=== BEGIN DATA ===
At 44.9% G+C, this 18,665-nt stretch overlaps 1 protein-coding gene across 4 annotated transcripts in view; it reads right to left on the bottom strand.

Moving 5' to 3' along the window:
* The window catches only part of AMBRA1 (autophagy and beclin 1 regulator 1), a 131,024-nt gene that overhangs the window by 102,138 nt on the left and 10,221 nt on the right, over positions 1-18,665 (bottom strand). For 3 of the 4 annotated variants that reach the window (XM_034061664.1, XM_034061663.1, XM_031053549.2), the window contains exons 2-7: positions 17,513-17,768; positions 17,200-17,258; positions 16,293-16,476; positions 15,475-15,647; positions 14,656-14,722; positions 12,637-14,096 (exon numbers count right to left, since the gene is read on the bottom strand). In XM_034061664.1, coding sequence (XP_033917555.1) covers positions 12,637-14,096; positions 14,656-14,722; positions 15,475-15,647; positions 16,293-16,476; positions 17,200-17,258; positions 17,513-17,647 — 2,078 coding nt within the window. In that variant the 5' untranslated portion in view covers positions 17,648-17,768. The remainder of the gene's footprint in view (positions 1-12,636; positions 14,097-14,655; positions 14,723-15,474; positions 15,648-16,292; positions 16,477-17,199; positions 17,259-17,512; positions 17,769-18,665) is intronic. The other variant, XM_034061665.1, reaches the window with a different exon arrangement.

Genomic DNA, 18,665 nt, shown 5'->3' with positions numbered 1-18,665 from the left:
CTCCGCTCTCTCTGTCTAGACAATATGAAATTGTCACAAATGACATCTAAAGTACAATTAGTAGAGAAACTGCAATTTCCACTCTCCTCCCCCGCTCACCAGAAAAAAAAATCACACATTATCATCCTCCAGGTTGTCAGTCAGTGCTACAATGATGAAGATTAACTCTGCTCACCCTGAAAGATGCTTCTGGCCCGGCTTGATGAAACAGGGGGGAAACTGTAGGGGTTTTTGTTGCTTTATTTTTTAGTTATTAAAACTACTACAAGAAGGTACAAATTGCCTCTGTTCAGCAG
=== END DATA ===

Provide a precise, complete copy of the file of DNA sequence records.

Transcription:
At 44.9% G+C, this 18,665-nt stretch overlaps 1 protein-coding gene across 4 annotated transcripts in view; it reads right to left on the bottom strand.

Moving 5' to 3' along the window:
* The window catches only part of AMBRA1 (autophagy and beclin 1 regulator 1), a 131,024-nt gene that overhangs the window by 102,138 nt on the left and 10,221 nt on the right, over positions 1-18,665 (bottom strand). For 3 of the 4 annotated variants that reach the window (XM_034061664.1, XM_034061663.1, XM_031053549.2), the window contains exons 2-7: positions 17,513-17,768; positions 17,200-17,258; positions 16,293-16,476; positions 15,475-15,647; positions 14,656-14,722; positions 12,637-14,096 (exon numbers count right to left, since the gene is read on the bottom strand). In XM_034061664.1, coding sequence (XP_033917555.1) covers positions 12,637-14,096; positions 14,656-14,722; positions 15,475-15,647; positions 16,293-16,476; positions 17,200-17,258; positions 17,513-17,647 — 2,078 coding nt within the window. In that variant the 5' untranslated portion in view covers positions 17,648-17,768. The remainder of the gene's footprint in view (positions 1-12,636; positions 14,097-14,655; positions 14,723-15,474; positions 15,648-16,292; positions 16,477-17,199; positions 17,259-17,512; positions 17,769-18,665) is intronic. The other variant, XM_034061665.1, reaches the window with a different exon arrangement.

Genomic DNA, 18,665 nt, shown 5'->3' with positions numbered 1-18,665 from the left:
CTCCGCTCTCTCTGTCTAGACAATATGAAATTGTCACAAATGACATCTAAAGTACAATTAGTAGAGAAACTGCAATTTCCACTCTCCTCCCCCGCTCACCAGAAAAAAAAATCACACATTATCATCCTCCAGGTTGTCAGTCAGTGCTACAATGATGAAGATTAACTCTGCTCACCCTGAAAGATGCTTCTGGCCCGGCTTGATGAAACAGGGGGGAAACTGTAGGGGTTTTTGTTGCTTTATTTTTTAGTTATTAAAACTACTACAAGAAGGTACAAATTGCCTCTGTTCAGCAG